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Mutations in the Notch Pathway Alter the Patterning of Multifidus.

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THE ANATOMICAL RECORD 295:32–39 (2012)
Mutations in the Notch Pathway Alter
the Patterning of Multifidus
Department of Basic Medical Sciences, The University of Arizona College of
Medicine–Phoenix, Phoenix, Arizona
School of Life Sciences, Arizona State University, Tempe, Arizona
Clinical studies have suggested that defects in the epaxial muscles,
particularly multifidus, may contribute to the etiology of idiopathic scoliosis. While the epaxial muscles and the vertebrae derive from the same
embryonic segmentation process, the mechanisms that pattern the multisegmental back muscles are still unclear. The process of segmentation is
regulated by the Notch signaling pathway, and mutations in the modulators delta-like 3 (Dll3) and lunatic fringe (Lfng) are genetic models for
spinal disorders such as scoliosis. Osteological defects have been characterized in these genetic models, but myological phenotypes have not previously been studied. We analyzed the multifidus muscle in the mouse
(Mus musculus) and observed intriguing changes in the cranio-caudal
borders of multifidus in Dll3 and Lfng models. Statistical analysis did not
find a significant association between the majority of the multifidus
anomalies and the vertebral defects, suggesting a previously unappreciated role for Notch signaling in patterning epaxial muscle groups. These
findings indicate an additional mechanism by which DLL3 and LFNG
may play a role in the etiology of human idiopathic scoliosis. Anat Rec,
C 2011 Wiley Periodicals, Inc.
295:32–39, 2012. V
Key words: idiopathic scoliosis;
fringe; delta-like 3
The vertebral column is composed of alternating vertebrae and intervertebral discs that are supported by spinal ligaments and the paravertebral musculature. All of
these tissues are derived from somites, clusters of paraxial mesoderm that are deposited in a metameric pattern on either side of the neural tube early in
development. Each somite differentiates into four cell
lineage-specific compartments, including the sclerotome
(vertebrae and ribs), syndetome (axial tendons), myotome (axial skeletal muscle), and dermomyotome (dermis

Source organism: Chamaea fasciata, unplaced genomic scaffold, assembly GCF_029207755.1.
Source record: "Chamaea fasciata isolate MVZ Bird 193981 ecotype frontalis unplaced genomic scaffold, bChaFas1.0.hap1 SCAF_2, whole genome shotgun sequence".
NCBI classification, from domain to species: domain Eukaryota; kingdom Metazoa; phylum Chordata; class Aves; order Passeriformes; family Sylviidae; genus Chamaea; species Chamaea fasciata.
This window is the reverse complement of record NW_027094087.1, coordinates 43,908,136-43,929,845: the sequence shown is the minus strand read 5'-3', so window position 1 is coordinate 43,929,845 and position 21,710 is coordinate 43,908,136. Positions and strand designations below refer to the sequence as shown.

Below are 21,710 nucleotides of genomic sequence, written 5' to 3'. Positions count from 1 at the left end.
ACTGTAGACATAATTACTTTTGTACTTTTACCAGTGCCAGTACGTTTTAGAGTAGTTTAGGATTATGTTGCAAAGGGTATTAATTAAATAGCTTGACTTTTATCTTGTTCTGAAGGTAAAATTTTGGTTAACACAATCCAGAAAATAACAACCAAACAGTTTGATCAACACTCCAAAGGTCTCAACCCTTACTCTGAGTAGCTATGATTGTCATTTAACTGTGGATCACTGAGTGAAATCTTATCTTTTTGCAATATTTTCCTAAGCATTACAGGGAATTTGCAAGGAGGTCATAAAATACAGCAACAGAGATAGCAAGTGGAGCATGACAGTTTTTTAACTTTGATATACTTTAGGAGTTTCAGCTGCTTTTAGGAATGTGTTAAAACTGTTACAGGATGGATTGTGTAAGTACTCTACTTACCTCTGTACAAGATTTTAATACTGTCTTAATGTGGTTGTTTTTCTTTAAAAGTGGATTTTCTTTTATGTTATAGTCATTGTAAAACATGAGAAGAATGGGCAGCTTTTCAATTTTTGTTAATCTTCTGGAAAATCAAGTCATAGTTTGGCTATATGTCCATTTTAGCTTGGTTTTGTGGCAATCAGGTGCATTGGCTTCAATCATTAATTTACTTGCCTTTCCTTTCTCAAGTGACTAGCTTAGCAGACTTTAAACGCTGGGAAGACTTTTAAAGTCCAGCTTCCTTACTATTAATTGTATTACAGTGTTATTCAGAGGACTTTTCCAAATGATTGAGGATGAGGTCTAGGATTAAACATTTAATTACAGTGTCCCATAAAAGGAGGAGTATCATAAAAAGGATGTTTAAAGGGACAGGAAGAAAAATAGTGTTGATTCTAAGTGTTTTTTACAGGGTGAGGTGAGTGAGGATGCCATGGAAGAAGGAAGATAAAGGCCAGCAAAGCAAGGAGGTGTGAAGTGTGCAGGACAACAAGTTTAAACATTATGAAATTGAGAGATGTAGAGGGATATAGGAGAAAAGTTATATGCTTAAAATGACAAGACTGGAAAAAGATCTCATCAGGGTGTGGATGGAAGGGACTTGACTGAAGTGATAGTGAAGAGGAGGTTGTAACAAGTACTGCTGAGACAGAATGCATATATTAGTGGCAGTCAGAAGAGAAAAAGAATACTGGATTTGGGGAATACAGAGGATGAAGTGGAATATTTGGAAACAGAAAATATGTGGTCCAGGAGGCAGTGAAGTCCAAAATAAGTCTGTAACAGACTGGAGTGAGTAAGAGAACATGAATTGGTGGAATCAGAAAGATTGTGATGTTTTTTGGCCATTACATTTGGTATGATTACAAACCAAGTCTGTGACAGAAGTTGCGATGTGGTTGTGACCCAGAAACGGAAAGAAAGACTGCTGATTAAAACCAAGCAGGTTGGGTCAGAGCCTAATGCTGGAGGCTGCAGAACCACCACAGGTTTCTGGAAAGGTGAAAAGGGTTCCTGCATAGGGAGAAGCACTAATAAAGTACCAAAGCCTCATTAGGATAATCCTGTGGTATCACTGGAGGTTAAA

and skeletal muscle progenitor cells). As each of these
compartments give rise to key elements of the spine, disruptions of somite differentiation may result in debilitating spinal defects.
The importance of properly coordinated spinal development is underscored in patients with scoliosis. Scoliosis affects up to 3% of the general population and is
defined by the presence of a lateral curvature of greater
than 10 (reviewed in Kusumi and Turnpenny, 2007;
Alman, 2010). In actuality, scoliosis is often a complex,
Notch; lunatic
three-dimensional defect with deformation occurring in
the frontal and sagittal planes along with a rotational
component (Meier et al., 1997). Congenital scoliosis is
Grant sponsor: NIH-NIAMS; Grant number: RO1 AR050687;
Grant sponsor: Hitchings-Elion Fellowship; Grant number:
*Correspondence to: Rebecca E. Fisher, PhD, Department of
Basic Medical Sciences, The University of Arizona College of
Medicine-Phoenix, 550 East Van Buren Street, Phoenix, AZ
85004. Fax: 602 827-2212. E-mail:
Rebecca E. Fisher and Heather F. Smith contributed equally
to this work.
Heather F. Smith is currently affiliated with Department of
Anatomy, Arizona College of Osteopathic Medicine, Midwestern
University, Glendale, AZ 85308.
Received 20 May 2011; Accepted 9 August 2011
DOI 10.1002/ar.21488
Published online 18 November 2011 in Wiley Online Library
Fig. 1. The epaxial muscles of the back. (A) On the left, the splenius muscles; on the right, the erector
spinae muscles, including iliocostalis, longissimus, and spinalis. (B) On the left, the transversospinalis
muscles, including semispinalis, multifidus, and rotatores; on the right, the levatores costarum, intertransversarii, and interspinales muscles. Drawing by Brent Adrian.
difficult to manage clinically, as the curves are resistant
to correction and tend to progress into debilitating
deformities (McMaster, 2001). Malformation of the vertebrae can produce the lateral curvatures of congenital
scoliosis (Erol et al., 2004). However, the majority of scoliosis deformities are classified as ‘‘idiopathic,’’ with an
unknown etiology. Gao et al. (2007) found that 2%–3% of
school-aged children have idiopathic scoliosis. In these
cases, it is possible that disruptions of the paravertebral
musculature could result in decreased stability of the
vertebral column, and increased lateral flexion and rotation of the spine.
Stabilization and movements of the vertebral column
are dependent on the precise patterning of paravertebral
muscles and their attachments to skeletal elements
through tendons. In tetrapods, the paravertebral musculature is arranged in a series of longitudinal columns,
innervated by the dorsal rami of spinal nerves. These